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Sci Rep. 2016 May 13;6:25853. doi: 10.1038/srep25853.

Childhood gene-environment interactions and age-dependent effects of genetic variants associated with refractive error and myopia: The CREAM Consortium.

Author information

1
Centre for Quantitative Medicine, Duke-NUS Medial School, Singapore.
2
Department of Statistical Science, School of Mathematics &Computational Science, Sun Yat-Sen University, Guangzhou, China.
3
State Key Laboratory of Ophthalmology, Zhongshan Ophthalmic Center, Sun Yat-sen University, Guangzhou, China.
4
Department of Epidemiology, Erasmus Medical Center, Rotterdam, The Netherlands.
5
Department of Ophthalmology, Erasmus Medical Center, Rotterdam, The Netherlands.
6
Department of Ophthalmology, King's College London, St Thomas' Hospital campus, London, UK.
7
Department of Twin Research and Genetic Epidemiology, King's College London School of Medicine, London, UK.
8
Centre for Ophthalmology and Visual Science, Lions Eye Institute, University of Western Australia, Perth, Australia.
9
Genetics and Genome Biology Program, Hospital for Sick Children and University of Toronto, Toronto, Ontario, Canada.
10
MRC Integrative Epidemiology Unit (IEU) at the University of Bristol, Bristol, UK.
11
School of Social and Community Medicine, University of Bristol, Bristol, UK.
12
Max Planck Institute for Psycholinguistics, Wundtlaan 1, 6525 XD Nijmegen, The Netherlands.
13
University of Queensland Diamantina Institute, Translational Research Institute, Brisbane, Queensland, Australia.
14
MRC Social, Genetic and Developmental Psychiatry Centre, Institute of Psychiatry, Psychology &Neuroscience, King's College London, London, UK.
15
Beijing Institute of Ophthalmology, Beijing Tongren Hospital, Capital Medical University, Beijing, China.
16
Beijing Ophthalmology and Visual Science Key Lab, Beijing, China.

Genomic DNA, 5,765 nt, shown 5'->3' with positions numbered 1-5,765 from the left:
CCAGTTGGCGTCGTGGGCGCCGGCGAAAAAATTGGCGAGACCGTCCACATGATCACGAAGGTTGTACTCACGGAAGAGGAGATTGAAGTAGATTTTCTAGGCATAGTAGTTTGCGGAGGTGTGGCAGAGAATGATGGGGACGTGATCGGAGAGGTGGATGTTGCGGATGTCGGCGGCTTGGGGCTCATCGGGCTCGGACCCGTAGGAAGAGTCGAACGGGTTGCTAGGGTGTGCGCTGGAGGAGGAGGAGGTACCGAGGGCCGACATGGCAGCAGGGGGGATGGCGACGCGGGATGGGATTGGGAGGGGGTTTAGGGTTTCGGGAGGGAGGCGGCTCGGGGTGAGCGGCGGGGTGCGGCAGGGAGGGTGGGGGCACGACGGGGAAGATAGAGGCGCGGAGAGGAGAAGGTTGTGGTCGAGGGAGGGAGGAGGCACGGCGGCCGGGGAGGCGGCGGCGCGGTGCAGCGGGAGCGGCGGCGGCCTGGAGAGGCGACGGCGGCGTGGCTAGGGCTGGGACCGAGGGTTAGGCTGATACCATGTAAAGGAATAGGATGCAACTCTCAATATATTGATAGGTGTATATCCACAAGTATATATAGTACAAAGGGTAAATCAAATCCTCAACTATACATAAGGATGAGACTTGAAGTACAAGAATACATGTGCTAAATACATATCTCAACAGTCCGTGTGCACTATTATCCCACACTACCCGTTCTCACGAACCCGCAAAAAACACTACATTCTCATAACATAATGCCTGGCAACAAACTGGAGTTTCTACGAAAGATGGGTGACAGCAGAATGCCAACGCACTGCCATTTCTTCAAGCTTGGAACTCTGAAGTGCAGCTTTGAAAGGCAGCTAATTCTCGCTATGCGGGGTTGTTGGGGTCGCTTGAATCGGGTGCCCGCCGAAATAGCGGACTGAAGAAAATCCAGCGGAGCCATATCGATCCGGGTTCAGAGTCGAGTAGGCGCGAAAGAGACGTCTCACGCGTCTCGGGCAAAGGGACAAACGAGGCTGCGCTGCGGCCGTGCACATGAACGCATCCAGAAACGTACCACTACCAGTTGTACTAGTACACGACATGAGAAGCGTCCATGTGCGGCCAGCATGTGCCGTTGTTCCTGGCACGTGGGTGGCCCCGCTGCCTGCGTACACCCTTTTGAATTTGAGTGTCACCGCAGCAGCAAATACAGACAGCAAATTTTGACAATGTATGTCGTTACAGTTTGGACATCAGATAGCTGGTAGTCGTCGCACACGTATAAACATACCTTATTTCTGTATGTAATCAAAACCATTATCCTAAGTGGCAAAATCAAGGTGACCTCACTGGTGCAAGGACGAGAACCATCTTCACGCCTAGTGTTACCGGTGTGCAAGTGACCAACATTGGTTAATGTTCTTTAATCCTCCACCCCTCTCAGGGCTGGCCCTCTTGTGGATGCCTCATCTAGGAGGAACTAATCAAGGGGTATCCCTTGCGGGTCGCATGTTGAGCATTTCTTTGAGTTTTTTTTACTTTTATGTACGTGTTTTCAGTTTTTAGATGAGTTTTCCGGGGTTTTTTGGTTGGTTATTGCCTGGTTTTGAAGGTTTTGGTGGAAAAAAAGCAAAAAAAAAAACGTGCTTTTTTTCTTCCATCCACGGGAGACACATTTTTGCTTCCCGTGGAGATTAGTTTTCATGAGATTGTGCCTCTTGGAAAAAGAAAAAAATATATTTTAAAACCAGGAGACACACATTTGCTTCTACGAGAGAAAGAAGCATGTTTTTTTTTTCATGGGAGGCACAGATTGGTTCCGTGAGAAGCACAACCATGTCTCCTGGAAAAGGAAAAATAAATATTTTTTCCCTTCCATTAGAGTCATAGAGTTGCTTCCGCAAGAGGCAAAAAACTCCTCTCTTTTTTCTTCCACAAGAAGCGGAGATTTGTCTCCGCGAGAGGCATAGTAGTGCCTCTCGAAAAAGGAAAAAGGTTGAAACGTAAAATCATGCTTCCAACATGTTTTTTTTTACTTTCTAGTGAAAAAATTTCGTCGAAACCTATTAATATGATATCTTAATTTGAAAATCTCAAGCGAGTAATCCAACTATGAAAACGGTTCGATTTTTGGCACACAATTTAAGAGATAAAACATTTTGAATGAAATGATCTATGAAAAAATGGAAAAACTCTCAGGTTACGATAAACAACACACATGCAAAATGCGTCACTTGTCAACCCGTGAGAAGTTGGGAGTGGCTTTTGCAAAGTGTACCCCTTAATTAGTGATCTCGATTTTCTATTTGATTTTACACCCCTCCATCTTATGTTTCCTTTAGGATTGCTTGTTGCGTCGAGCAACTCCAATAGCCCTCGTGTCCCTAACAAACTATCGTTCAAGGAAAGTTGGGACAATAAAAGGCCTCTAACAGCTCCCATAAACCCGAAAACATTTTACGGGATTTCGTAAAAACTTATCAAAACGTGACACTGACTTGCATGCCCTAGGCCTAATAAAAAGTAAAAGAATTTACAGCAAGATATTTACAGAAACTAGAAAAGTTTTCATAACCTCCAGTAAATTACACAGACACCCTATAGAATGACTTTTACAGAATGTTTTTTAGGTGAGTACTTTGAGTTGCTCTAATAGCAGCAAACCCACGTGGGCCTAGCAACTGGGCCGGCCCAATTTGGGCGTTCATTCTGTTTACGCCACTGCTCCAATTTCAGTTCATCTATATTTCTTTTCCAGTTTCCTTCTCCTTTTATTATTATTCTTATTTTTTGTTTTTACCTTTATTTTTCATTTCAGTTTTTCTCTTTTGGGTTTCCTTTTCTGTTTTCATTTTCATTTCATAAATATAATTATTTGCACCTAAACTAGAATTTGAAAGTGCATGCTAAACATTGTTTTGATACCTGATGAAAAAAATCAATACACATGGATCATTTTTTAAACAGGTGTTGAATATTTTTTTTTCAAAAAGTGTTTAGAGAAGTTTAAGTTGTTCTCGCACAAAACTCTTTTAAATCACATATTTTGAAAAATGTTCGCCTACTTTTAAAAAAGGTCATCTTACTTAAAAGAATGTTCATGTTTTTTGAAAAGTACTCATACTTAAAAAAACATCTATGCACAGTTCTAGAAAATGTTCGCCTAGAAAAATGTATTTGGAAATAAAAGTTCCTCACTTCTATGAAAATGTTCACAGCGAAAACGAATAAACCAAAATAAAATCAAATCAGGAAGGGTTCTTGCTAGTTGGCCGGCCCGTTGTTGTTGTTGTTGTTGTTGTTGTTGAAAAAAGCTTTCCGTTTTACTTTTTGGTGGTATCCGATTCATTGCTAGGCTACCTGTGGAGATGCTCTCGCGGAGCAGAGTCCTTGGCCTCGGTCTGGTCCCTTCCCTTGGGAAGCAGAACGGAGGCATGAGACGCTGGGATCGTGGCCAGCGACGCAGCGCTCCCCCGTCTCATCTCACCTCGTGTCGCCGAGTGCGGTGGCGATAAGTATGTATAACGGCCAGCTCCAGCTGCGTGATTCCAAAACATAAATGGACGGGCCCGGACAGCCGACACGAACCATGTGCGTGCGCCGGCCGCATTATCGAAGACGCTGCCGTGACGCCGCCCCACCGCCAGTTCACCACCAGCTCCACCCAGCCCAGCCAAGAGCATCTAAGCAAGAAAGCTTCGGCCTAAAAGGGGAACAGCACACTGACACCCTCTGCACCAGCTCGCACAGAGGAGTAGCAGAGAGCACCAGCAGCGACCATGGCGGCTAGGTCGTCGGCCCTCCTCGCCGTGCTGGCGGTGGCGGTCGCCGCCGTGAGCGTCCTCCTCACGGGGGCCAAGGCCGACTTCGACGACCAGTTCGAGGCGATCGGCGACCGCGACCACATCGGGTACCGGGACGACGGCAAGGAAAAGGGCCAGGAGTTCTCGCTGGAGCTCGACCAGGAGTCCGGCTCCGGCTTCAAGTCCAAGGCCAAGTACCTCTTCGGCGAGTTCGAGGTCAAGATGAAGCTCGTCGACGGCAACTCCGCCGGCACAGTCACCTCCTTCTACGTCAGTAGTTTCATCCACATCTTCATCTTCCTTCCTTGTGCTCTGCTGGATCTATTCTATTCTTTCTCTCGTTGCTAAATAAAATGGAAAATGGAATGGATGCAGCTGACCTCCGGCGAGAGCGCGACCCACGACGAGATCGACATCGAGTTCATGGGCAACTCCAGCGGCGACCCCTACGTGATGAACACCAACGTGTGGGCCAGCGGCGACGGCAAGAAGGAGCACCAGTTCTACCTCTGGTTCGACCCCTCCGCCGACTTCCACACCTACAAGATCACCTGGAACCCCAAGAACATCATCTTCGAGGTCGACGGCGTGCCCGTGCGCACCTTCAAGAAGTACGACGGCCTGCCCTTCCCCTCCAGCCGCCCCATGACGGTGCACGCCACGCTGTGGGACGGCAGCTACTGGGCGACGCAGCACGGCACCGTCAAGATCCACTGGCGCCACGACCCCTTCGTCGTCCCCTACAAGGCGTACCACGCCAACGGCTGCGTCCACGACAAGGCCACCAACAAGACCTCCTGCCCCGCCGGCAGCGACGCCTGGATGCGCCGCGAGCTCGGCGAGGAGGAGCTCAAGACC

17
Department of Ophthalmology, Medical Faculty Mannheim, Ruprecht-Karls-University Heidelberg, Mannheim, Germany.
18
Centre for Eye Research Australia (CERA), University of Melbourne, Royal Victorian Eye and Ear Hospital, Melbourne, Victoria, Australia.
19
Centre for Vision Research, Department of Ophthalmology and Westmead Institute for Medical Research, University of Sydney, Sydney, Australia.
20
Department of Ophthalmology, National University Health Systems, National University of Singapore, Singapore.
21
Singapore Eye Research Institute, Singapore National Eye Centre, Singapore, Singapore.
22
Department of Statistics and Applied Probability, National University of Singapore, Singapore, Singapore.
23
Saw Swee Hock School of Public Health, National University Health Systems, National University of Singapore, Singapore, Singapore.
24
Computational and Statistical Genomics Branch, National Human Genome Research Institute, National Institutes of Health, Baltimore, MD, USA.
25
Department of Epidemiology, Johns Hopkins Bloomberg School of Public Health, Baltimore, Maryland, USA.
26
Wilmer Eye Institute, Johns Hopkins School of Medicine, Baltimore, MD.
27
Ophthalmology and Visual Sciences, University of Wisconsin-Madison, Madison, WI, USA.
28
Duke-National University of Singapore Graduate Medical School, Singapore, Singapore.
29
Department of Health Sciences and Gerontology Research Center, University of Jyväskylä, Jyväskylä, Finland.
30
Department of Ophthalmology, Central Hospital of Central Finland, Jyväskylä, Finland.
31
Institute of Human Genetics, Technical University Munich, Munich, Germany.
32
Department of Ophthalmology, University Medical Center Mainz, Mainz, Germany.
33
School of Optometry &Vision Sciences, Cardiff University, Cardiff, UK.

Abstract

Myopia, currently at epidemic levels in East Asia, is a leading cause of untreatable visual impairment. Genome-wide association studies (GWAS) in adults have identified 39 loci associated with refractive error and myopia. Here, the age-of-onset of association between genetic variants at these 39 loci and refractive error was investigated in 5200 children assessed longitudinally across ages 7-15 years, along with gene-environment interactions involving the major environmental risk-factors, nearwork and time outdoors. Specific variants could be categorized as showing evidence of: (a) early-onset effects remaining stable through childhood, (b) early-onset effects that progressed further with increasing age, or (c) onset later in childhood (N = 10, 5 and 11 variants, respectively). A genetic risk score (GRS) for all 39 variants explained 0.6% (P = 6.6E-08) and 2.3% (P = 6.9E-21) of the variance in refractive error at ages 7 and 15, respectively, supporting increased effects from these genetic variants at older ages. Replication in multi-ancestry samples (combined N = 5599) yielded evidence of childhood onset for 6 of 12 variants present in both Asians and Europeans. There was no indication that variant or GRS effects altered depending on time outdoors, however 5 variants showed nominal evidence of interactions with nearwork (top variant, rs7829127 in ZMAT4; P = 6.3E-04).

PMID:
27174397
PMCID:
PMC4865831
DOI:
10.1038/srep25853
[Indexed for MEDLINE]
Free PMC Article

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